Critical Innovation Characteristics Influencing the Acceptability of a New Pharmaceutical Product Format
affiliation not provided to SSRN
University of Illinois at Chicago
February 19, 2009
Journal of Marketing Management, Vol. 23, No. 3/4, pp. 327-346
This paper investigates the Critical innovation characteristics that influence the acceptability of a new pharmaceutical product format as perceived by medical service providers. Professional service providers act as "surrogate adopters" as they decide about the adoption of a product intended for their clients' use. We employ a qualitative research approach to explore which product related characteristics physicians evaluate when assessing the acceptability of a new product format in the pharmaceutical market. The main results concern (1) the distinct nature of a distributed adoption decision-making, (2) the refinement of relevant innovation attributes in a medical service context, and (3) the contextuality of innovation adoption. The research results show that innovation characteristics cannot be feasibly studied without taking into account the adoption context, here the medical service encounter and its institutional environment. Managerial implications of these findings are discussed.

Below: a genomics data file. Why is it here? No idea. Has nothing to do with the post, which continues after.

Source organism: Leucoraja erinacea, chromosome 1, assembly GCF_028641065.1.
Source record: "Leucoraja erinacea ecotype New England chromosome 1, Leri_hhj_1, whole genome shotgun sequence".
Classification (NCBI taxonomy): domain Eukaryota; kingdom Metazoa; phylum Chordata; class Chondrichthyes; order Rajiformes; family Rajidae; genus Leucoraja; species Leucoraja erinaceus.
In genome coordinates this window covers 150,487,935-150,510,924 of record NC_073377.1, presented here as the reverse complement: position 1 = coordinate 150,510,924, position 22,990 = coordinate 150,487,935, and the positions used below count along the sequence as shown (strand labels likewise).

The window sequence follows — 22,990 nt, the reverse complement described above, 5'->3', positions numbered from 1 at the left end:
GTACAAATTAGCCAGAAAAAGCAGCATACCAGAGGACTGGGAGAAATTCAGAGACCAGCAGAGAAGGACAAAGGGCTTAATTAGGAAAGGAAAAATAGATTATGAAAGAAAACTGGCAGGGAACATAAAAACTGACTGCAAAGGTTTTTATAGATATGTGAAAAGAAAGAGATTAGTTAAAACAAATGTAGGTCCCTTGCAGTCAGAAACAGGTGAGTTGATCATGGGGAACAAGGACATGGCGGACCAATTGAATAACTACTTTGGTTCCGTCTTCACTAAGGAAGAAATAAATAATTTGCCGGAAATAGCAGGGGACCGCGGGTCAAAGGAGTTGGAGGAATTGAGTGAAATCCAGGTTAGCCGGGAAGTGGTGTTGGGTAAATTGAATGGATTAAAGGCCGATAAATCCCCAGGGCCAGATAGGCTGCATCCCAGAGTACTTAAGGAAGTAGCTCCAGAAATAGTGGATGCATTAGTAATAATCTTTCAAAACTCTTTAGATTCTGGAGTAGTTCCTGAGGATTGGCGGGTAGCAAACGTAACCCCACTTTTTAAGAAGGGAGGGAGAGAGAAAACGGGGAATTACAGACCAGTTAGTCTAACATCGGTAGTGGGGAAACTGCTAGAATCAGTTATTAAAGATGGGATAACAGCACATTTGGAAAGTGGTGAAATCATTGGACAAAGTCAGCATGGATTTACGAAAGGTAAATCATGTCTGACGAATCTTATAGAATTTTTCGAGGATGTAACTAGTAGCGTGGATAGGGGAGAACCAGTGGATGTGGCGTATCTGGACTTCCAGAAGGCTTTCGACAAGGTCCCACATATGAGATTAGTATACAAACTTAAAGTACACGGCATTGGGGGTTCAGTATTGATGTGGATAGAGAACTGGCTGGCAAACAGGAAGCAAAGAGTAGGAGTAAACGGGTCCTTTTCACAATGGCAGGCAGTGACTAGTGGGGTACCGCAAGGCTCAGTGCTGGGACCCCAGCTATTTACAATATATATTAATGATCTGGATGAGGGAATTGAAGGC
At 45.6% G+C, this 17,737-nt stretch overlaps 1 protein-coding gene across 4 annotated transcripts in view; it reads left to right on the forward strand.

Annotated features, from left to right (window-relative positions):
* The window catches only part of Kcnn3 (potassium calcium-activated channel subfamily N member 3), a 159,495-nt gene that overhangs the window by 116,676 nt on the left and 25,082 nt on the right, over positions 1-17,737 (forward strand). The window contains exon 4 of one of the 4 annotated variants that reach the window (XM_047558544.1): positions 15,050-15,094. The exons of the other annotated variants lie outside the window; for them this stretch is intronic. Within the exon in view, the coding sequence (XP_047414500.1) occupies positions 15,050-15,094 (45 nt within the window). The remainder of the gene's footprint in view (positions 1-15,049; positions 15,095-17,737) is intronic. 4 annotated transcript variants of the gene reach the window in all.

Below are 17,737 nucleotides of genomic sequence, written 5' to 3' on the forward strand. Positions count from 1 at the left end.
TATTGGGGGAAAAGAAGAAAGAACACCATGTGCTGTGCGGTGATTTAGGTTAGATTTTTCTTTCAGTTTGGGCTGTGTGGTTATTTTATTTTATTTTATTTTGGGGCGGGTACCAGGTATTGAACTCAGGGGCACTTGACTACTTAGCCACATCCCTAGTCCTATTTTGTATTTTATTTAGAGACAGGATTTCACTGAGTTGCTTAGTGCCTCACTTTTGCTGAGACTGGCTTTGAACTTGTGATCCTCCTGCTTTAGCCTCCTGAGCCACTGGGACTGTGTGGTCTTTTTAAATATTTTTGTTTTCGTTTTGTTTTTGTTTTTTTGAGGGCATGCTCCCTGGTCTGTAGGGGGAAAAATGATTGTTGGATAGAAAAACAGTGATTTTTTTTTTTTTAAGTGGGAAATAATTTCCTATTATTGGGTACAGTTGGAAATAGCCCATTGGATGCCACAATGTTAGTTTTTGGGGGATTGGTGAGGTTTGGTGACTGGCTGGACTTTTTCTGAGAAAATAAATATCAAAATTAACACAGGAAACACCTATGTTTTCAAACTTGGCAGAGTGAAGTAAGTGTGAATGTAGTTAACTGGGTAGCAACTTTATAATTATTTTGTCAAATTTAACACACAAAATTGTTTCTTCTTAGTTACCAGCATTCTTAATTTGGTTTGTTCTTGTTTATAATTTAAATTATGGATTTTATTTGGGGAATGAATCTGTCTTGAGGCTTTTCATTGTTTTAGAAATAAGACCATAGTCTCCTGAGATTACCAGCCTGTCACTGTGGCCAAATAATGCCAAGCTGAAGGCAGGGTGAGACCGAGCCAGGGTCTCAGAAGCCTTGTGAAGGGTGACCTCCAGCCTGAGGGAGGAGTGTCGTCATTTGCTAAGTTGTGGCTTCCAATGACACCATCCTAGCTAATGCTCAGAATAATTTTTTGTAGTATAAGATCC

Date posted: February 19, 2009
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